Caché SQL Reference
NOW
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A date/time function that returns the current local date and time.
Synopsis
NOW()
{fn NOW}
{fn NOW()}
Description
NOW takes no arguments. The argument parentheses are optional for the ODBC scalar syntax; they are mandatory for the SQL standard function syntax.
NOW returns the current local date and time for this timezone as a timestamp; it adjusts for local time variants, such as Daylight Saving Time.
NOW returns a timestamp in %TimeStamp data type format (yyyy-mm-dd hh:mm:ss.ffff).
To change the default datetime string format, use the SET OPTION command with the various date and time options.
You can use the CAST or CONVERT function to change the data type of timestamps, dates, and times.
Fractional Seconds of Precision
By default, NOW does not return fractional seconds of precision. It does not support a precision argument. However, by changing the system-wide default time precision, you can cause all NOW functions system-wide to return this configured number of digits of fractional second precision. The initial configuration setting of the system-wide default time precision is 0 (no fractional seconds); the highest setting is 9.
GETDATE is functionally identical to NOW, except that GETDATE provides a precision argument that allows you to override the system-wide default time precision; if you omit the precision argument, GETDATE takes the configured system-wide default time precision.
CURRENT_TIMESTAMP has two syntax forms: Without argument parentheses, CURRENT_TIMESTAMP is functionally identical to NOW. With argument parentheses, CURRENT_TIMESTAMP(precision), is functionally identical to GETDATE, except that the CURRENT_TIMESTAMP() precision argument is mandatory. CURRENT_TIMESTAMP() always returns its specified precision and ignores the configured system-wide default time precision.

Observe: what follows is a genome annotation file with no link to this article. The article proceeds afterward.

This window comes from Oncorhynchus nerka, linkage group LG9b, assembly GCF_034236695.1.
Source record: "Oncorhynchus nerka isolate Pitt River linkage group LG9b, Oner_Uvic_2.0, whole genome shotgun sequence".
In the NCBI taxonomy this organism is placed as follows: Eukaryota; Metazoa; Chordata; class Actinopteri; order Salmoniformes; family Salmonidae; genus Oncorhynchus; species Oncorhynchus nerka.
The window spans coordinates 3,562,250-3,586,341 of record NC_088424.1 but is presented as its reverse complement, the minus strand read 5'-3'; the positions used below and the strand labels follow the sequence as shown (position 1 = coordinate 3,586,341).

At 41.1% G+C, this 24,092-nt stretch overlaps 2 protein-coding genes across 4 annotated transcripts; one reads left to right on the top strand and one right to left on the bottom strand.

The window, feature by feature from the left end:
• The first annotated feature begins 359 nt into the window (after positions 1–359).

Fractional seconds are always truncated, not rounded, to the specified precision.
SYSDATE is functionally identical to the argumentless CURRENT_TIMESTAMP function.
Other Current Time and Date Functions
NOW, GETDATE, CURRENT_TIMESTAMP, and SYSDATE all return the current local date and time, based on the local time zone setting.
GETUTCDATE returns the current Universal Time Constant (UTC) date and time as a timestamp. Because UTC time does not depend on the local timezone and is not subject to local time variants (such as Daylight Saving Time), this function is useful for applying consistent timestamps when users in different time zones access the same database. GETUTCDATE supports fractional seconds of precision. The current UTC timestamp is also provided by the ObjectScript $ZTIMESTAMP special variable.
To return just the current date, use CURDATE or CURRENT_DATE. To return just the current time, use CURRENT_TIME or CURTIME. The functions use the DATE or TIME data type. The TIME and DATE data types store their values as integers in $HOROLOG format. None of these functions support precision.
Examples
The following example shows the three syntax forms are equivalent; all return the current local date and time as a timestamp:
SELECT NOW(),{fn NOW},{fn NOW()}
 
The following Embedded SQL example compares local (time zone specific) and universal (time zone independent) timestamps:
  &sql(SELECT NOW(),GETUTCDATE() INTO :a,:b)
  IF SQLCODE'=0 {
    WRITE !,"Error code ",SQLCODE }
  ELSE {
    WRITE !,"Local timestamp is:  ",a
    WRITE !,"UTC timestamp is:    ",b
    WRITE !,"$ZTIMESTAMP is:      ",$ZDATETIME($ZTIMESTAMP,3,,3)
 }
 
The following example sets the LastUpdate field in the selected row of the Orders table to the current system date and time:
UPDATE Orders SET LastUpdate = {fn NOW()}
  WHERE Orders.OrderNumber=:ord
See Also